For example, I started playing guitar when I was 10 years old. It took me about 3 years until I realized that playing other people’s songs wasn’t really what I wanted to do and that writing my own music was much more interesting for me. I still learned a lot from playing covers though; about song structure, about guitar techniques, about music theory and also about how different musical instruments sound like. After 7 years on guitar, I started getting into electronic music in 2011, bought my first drum machine and started messing around with it. My whole musical background (both acoustic and electronic) has certainly helped me already at this point – my ears were trained to recognize certain sounds and know what they’re called; what they look like in the frequency spectrum; how they’re used in songs etc… I was also relatively familiar with various different types of music genres by then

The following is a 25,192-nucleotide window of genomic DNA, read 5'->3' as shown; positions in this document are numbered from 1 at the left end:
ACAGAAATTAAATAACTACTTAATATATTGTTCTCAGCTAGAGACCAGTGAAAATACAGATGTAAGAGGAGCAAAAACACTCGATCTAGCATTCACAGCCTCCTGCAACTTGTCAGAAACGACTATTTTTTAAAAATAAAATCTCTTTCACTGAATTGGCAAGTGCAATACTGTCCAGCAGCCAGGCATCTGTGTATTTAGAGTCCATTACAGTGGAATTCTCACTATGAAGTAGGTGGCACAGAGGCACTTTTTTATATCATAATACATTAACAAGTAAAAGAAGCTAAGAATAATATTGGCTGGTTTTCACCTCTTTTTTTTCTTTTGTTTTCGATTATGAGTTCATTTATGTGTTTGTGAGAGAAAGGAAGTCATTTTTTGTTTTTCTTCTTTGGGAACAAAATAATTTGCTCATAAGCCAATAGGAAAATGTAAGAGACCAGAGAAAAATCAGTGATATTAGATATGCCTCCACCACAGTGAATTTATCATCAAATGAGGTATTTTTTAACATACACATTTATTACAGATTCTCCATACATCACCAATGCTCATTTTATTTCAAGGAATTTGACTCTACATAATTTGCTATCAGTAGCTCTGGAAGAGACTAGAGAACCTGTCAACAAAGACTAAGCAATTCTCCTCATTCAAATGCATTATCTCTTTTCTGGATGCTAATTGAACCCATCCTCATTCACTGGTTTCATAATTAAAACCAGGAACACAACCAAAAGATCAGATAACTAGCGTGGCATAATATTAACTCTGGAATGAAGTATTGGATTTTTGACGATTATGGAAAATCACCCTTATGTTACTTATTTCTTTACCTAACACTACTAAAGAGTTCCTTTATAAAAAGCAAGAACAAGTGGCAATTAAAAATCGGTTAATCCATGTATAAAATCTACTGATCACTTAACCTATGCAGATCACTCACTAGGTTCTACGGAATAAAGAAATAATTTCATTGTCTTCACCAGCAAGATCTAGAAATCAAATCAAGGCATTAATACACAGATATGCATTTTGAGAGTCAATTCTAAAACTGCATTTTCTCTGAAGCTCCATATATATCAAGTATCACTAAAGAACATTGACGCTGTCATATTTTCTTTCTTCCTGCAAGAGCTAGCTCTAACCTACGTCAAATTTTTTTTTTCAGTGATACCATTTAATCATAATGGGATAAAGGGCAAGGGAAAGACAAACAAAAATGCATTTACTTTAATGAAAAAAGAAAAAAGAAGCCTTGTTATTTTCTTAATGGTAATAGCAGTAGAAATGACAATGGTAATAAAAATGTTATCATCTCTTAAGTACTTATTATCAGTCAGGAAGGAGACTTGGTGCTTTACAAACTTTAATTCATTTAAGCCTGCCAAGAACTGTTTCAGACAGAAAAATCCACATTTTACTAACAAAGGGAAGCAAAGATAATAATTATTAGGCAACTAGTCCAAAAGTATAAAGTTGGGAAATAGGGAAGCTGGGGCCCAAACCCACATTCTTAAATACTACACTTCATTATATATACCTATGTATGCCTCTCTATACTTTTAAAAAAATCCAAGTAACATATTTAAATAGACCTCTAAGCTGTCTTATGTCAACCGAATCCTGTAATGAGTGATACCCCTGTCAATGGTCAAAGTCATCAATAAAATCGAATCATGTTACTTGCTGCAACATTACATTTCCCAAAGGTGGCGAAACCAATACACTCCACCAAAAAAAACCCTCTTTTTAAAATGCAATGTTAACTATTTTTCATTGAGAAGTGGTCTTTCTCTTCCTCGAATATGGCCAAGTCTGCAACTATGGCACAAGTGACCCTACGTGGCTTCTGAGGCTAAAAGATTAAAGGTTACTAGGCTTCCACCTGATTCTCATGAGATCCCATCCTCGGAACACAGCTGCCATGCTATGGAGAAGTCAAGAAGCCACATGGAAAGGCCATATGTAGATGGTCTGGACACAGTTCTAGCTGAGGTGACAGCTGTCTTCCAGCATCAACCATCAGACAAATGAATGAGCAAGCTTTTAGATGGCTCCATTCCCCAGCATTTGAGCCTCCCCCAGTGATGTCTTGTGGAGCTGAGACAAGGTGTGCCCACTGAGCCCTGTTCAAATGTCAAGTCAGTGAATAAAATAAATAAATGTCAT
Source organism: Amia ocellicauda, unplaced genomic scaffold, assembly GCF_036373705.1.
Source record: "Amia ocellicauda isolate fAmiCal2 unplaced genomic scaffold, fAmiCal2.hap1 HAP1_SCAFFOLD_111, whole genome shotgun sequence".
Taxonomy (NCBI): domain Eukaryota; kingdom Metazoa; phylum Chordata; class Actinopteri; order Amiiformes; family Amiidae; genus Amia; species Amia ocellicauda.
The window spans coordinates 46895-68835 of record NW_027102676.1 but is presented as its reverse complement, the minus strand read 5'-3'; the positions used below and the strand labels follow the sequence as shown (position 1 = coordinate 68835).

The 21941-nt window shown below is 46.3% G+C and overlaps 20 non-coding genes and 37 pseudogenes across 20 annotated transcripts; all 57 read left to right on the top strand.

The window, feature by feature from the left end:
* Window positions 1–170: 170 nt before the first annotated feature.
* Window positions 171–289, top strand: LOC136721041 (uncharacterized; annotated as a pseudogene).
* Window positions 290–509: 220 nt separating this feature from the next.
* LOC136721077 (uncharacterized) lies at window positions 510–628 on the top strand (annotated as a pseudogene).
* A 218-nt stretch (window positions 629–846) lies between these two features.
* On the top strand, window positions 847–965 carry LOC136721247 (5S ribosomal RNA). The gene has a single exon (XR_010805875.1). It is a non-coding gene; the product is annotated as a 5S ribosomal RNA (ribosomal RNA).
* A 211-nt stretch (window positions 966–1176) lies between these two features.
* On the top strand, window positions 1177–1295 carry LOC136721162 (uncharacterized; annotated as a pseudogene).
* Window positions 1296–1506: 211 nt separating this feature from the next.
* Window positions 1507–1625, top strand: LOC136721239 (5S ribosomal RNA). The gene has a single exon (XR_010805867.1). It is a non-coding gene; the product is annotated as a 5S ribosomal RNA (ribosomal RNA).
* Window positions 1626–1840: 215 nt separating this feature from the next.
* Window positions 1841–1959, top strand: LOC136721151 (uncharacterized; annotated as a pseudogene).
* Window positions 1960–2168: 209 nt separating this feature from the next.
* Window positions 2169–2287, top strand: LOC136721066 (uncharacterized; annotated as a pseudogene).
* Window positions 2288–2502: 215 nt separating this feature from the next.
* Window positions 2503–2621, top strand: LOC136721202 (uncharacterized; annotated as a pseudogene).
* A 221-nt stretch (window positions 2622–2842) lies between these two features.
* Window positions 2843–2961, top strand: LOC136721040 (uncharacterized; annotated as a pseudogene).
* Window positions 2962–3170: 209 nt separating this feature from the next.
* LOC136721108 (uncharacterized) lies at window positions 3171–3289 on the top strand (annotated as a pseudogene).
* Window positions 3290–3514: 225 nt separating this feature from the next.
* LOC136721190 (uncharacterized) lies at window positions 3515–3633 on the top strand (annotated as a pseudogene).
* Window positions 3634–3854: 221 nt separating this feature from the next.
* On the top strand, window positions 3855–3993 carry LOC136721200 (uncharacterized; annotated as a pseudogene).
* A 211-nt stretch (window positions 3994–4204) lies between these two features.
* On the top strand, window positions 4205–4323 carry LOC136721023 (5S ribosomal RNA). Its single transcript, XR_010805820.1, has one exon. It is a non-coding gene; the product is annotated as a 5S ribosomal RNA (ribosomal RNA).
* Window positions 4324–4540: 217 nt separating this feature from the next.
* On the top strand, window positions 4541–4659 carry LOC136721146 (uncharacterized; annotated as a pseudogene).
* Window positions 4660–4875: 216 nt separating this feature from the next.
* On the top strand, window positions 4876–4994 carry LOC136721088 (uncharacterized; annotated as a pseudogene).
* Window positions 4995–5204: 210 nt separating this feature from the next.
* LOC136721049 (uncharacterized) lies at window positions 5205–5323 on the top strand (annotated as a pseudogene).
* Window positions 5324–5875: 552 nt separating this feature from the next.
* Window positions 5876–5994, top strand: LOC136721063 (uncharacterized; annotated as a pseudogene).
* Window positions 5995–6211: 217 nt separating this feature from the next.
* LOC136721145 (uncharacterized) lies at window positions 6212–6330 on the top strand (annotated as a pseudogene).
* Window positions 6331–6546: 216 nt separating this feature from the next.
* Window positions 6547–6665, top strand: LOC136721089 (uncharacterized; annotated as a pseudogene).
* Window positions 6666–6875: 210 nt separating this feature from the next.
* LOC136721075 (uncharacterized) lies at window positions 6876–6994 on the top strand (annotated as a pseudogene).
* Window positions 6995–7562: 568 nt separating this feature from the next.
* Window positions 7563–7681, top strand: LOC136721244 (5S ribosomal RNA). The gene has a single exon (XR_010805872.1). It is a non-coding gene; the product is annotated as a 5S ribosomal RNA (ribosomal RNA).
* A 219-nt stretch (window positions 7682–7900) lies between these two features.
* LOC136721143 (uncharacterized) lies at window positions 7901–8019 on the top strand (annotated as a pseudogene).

I started making electronic music at the age of 13. The first steps were very difficult, and it seems like there was nothing around to teach me what I needed to know. It took me years to figure out how to make a decent track, and even more time until I learnt how to make an album that is artistically coherent. Now, after having taught electronic music production for the last 6 years in SAE Institute in Athens and to many private students, I have decided to write down my experience here on this blog so that anyone can learn from it.

In my opinion, there are three things that one needs in order to make professional sounding music: